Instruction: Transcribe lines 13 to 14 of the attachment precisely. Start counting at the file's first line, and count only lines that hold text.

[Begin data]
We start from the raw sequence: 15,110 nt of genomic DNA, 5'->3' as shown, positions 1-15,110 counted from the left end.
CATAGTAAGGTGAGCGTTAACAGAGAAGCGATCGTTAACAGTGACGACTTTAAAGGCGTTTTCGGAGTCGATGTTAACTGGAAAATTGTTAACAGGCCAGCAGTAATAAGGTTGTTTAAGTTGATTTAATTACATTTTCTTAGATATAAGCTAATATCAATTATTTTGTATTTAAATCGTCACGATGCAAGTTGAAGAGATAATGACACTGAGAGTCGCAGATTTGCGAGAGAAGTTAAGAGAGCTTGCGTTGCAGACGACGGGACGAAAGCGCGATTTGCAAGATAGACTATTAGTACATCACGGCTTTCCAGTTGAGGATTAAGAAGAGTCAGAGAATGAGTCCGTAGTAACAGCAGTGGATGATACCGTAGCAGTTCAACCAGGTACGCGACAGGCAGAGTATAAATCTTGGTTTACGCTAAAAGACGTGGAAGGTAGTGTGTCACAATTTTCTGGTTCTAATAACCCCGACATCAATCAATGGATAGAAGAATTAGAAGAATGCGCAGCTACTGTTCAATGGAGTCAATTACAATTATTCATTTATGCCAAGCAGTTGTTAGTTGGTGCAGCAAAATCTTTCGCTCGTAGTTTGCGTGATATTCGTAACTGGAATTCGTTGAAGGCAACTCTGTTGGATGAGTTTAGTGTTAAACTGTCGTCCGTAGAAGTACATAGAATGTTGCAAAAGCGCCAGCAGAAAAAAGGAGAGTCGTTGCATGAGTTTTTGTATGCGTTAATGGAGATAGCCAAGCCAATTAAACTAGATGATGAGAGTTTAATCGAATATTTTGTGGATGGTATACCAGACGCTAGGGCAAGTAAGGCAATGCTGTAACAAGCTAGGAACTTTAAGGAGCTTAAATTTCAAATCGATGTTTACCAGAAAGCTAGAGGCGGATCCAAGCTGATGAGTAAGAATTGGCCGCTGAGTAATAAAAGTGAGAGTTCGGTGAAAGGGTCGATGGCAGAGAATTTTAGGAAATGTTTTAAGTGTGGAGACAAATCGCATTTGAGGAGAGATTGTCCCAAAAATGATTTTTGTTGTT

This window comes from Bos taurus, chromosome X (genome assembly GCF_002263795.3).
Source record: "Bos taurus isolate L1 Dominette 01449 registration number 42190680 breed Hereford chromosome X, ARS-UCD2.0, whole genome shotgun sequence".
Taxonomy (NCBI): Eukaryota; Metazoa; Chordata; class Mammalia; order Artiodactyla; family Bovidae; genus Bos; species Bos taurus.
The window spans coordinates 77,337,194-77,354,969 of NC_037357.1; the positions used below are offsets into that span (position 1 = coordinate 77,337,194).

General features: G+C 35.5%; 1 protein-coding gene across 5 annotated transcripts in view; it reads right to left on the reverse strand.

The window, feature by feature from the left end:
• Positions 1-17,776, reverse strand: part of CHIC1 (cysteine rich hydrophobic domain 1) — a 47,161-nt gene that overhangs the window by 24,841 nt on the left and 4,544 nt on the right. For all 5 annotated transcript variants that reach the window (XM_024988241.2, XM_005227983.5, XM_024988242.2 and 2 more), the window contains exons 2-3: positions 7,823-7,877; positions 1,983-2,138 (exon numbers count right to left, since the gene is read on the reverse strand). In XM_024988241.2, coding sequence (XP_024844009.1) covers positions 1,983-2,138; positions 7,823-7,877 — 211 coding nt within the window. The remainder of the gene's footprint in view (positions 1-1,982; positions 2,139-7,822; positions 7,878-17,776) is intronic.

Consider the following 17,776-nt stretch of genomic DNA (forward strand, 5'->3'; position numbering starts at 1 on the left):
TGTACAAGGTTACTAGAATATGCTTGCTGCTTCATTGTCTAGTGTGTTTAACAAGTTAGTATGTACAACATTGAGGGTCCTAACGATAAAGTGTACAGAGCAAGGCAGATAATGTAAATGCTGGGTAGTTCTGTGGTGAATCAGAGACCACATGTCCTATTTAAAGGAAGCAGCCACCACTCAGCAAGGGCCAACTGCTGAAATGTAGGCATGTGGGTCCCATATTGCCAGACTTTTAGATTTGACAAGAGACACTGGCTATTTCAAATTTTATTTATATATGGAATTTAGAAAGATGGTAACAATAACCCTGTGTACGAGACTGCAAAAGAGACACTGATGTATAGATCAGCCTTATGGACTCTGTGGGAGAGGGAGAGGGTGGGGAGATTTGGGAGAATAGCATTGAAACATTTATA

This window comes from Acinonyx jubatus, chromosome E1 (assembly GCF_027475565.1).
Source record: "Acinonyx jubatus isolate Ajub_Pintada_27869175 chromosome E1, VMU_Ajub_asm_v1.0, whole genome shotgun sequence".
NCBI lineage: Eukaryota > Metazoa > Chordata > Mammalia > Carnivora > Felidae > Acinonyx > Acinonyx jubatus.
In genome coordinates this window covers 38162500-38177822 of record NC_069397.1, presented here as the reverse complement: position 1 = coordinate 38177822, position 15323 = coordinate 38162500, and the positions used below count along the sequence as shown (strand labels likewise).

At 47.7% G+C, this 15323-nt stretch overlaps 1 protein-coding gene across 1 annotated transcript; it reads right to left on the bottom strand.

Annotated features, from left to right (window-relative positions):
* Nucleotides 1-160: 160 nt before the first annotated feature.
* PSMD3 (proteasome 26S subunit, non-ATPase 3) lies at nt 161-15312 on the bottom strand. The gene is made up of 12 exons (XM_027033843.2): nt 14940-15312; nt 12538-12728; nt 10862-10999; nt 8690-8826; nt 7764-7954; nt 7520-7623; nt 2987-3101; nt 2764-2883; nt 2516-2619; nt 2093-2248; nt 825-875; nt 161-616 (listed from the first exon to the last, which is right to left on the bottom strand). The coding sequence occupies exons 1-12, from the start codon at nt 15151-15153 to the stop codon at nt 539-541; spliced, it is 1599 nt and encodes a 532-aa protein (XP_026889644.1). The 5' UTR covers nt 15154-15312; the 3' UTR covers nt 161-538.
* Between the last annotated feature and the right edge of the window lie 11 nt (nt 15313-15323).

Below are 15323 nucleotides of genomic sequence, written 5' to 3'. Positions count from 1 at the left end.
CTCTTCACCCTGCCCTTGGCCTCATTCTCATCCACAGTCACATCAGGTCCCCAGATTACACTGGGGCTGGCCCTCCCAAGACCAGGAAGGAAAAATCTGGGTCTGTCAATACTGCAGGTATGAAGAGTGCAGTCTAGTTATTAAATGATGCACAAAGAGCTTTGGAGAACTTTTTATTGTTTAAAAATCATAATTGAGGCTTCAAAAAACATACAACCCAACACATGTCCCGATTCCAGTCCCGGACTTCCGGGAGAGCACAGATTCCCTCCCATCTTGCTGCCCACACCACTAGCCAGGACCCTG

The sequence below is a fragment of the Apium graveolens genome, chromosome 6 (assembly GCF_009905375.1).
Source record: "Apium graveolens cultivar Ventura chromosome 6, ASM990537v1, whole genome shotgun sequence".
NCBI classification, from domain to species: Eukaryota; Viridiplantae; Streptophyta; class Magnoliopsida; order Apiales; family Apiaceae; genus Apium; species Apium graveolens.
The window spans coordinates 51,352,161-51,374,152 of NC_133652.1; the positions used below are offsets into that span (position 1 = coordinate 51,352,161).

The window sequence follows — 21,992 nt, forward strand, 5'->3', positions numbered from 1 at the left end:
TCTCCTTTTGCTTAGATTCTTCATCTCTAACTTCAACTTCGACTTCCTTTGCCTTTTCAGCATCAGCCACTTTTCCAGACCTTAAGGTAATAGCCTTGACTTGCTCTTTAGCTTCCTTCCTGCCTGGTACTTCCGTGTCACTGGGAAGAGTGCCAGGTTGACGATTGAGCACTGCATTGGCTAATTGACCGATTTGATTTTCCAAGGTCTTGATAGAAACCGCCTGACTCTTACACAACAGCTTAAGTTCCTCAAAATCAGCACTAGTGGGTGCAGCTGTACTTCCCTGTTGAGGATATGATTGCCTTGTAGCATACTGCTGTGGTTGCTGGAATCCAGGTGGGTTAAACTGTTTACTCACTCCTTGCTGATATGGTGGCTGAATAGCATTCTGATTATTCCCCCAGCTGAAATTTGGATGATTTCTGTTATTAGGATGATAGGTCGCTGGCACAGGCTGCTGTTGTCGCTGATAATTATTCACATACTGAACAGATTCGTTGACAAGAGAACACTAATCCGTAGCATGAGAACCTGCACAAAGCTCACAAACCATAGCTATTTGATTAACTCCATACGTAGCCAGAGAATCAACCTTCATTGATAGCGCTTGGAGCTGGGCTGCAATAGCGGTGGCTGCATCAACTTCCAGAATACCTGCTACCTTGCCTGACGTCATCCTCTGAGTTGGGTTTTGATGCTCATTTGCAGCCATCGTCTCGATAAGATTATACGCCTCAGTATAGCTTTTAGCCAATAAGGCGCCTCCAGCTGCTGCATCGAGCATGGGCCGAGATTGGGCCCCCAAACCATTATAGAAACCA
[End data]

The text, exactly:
Source record: "Acinonyx jubatus isolate Ajub_Pintada_27869175 chromosome E1, VMU_Ajub_asm_v1.0, whole genome shotgun sequence".
NCBI lineage: Eukaryota > Metazoa > Chordata > Mammalia > Carnivora > Felidae > Acinonyx > Acinonyx jubatus.